The Importance of Planning, Design, and Fabrication in Structural Steel Erection Safety

29 March 2018

Standing among large steel frames, you feel dwarfed by the size of this ongoing project. This is the backbone of the whole operation. It’s a safe site, there’ve been no accidents recorded in the project log, and the foreman intends to keep things this way. But where does the art of structural steel erection safety begin? Candidly, it starts before a single tool is lifted, right back at fabrication central.

Fabrication-Based Safety Protocols

Nasty accidents are avoided when safe operating practices are adopted. Above all else, know that the steel fabrication sector works with dangerously heavy parts. Back injuries occur when this fact is ignored. Use a pallet jack, hoist system, or some other approved lifting apparatus to manipulate the dense metal. Furthermore, wear a boiler suit, steel-tipped boots, and a hard hat. While this information might seem obvious to some, there’s always someone out there who’ll take a shortcut and ignore this work safety ruling.

Clarifying Planning and Design Safeguards

An abbreviated health and safety brochure just isn’t going to cut it when fabricated steel sections are transported. That’s alright because the design staff has been busy. They’ve been compiling the project documentation. The erection sequence diagram is there, as is the safe work method statement. Arguably, these metal sections do come together like a large-scale furniture assembly venture, but these are many metres long steel beams, not knee-high wooden panels. Following on from that line of reasoning, welding tools and rivets hold the heavy structural elements together, not a pile of Phillips head screws. Importantly, these diagrams, erection drawings, and safety statements must be in place as an essential health and safety measure.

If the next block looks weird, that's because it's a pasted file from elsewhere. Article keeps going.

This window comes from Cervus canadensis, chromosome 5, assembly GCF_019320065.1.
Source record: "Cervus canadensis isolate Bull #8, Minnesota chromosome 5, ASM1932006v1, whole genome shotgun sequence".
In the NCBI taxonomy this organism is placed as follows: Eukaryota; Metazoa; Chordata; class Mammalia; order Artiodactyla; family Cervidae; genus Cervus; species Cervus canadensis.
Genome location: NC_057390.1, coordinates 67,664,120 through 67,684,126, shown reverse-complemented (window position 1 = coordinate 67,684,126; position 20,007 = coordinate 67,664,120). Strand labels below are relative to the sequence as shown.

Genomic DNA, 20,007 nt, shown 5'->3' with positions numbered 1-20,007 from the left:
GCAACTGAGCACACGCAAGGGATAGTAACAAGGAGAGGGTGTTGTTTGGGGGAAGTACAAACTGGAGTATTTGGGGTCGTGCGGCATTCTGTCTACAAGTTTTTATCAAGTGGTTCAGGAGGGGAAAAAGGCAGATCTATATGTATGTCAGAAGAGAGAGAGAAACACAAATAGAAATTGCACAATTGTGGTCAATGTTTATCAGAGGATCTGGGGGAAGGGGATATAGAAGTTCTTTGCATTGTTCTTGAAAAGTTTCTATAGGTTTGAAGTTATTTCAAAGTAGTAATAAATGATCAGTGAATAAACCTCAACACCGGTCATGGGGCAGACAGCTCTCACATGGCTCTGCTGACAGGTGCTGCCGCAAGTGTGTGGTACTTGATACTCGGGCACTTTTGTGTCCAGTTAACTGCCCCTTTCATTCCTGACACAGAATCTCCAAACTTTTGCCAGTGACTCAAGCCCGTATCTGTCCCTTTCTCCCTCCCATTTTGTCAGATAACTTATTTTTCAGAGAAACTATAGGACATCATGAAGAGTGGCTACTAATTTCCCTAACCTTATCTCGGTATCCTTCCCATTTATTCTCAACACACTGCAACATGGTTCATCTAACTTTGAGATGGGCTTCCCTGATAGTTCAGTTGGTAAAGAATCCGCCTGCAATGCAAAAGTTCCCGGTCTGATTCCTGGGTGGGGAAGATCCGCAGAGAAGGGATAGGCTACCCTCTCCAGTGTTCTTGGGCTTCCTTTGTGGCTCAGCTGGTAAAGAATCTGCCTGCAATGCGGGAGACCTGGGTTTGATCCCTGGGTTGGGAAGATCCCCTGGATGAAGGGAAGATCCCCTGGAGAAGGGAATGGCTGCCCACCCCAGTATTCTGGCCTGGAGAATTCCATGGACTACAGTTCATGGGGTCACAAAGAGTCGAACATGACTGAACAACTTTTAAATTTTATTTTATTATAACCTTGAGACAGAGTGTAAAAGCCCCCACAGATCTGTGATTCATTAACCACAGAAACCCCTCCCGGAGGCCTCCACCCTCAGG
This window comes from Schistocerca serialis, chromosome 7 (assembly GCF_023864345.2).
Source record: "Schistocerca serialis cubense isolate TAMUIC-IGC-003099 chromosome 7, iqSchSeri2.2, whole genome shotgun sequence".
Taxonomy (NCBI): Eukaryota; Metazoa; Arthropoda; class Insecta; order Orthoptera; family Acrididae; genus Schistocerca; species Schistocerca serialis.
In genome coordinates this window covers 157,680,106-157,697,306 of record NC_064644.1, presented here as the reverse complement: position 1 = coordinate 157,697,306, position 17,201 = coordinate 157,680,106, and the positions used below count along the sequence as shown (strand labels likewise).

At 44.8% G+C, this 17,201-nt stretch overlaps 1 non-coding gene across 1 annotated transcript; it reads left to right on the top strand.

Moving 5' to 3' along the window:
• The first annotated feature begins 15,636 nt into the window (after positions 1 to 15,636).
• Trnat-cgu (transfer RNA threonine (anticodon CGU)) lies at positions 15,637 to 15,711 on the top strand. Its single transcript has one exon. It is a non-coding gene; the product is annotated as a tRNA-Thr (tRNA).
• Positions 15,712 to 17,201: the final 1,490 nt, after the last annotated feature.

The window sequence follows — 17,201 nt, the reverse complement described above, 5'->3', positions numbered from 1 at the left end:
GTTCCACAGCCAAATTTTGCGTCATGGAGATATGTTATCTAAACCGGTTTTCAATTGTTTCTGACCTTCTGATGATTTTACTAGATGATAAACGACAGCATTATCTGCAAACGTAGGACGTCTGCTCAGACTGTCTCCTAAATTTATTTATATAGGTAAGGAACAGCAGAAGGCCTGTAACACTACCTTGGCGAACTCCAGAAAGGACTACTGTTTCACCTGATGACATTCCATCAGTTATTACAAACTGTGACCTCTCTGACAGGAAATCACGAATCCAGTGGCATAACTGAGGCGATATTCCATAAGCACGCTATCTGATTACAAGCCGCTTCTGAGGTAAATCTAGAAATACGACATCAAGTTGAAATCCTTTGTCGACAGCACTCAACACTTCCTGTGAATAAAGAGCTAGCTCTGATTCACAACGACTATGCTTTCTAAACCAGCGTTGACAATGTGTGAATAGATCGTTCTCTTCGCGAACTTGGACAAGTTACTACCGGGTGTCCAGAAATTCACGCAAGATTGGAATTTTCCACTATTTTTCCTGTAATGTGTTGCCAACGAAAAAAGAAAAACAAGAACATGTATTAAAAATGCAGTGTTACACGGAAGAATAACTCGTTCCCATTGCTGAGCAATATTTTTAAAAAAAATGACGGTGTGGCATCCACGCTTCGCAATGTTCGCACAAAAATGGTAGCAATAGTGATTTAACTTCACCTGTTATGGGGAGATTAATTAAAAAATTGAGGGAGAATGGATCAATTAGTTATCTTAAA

Assuring Worker Accountability

Back at the fabrication warehouse, trained team members are using the right tools for the job at hand. Recently maintained hoists and cranes take care of all lifting duties while a safely operated welding rig is rolled into place by a seasoned welding technician. Road safety is next, with the truck team adopting an obligatory safe loading approach. Then, as the sections are erected on-site, a qualified competent person takes over. The important planning stage is still in full flow. Ground topography is detailed on a report. The foundations are ruled entirely cured and hardened. Finally, the steel framework has been checked and rechecked by a structural engineer so that the erection process guarantees a stable steel backbone.

Missing a reliably authored planning phase, the erection process cannot proceed safely. As a matter of fact, there’s no way to know whether the finished project will even stand safely. That’s a dangerous way to work. To counteract that chaotic approach, steel fabrication managers employ all kinds of prep stages. They assess column loads, calculate other loading factors, provide erection sequence guides, and generally ensure the planning and design work secures a safe erection environment.

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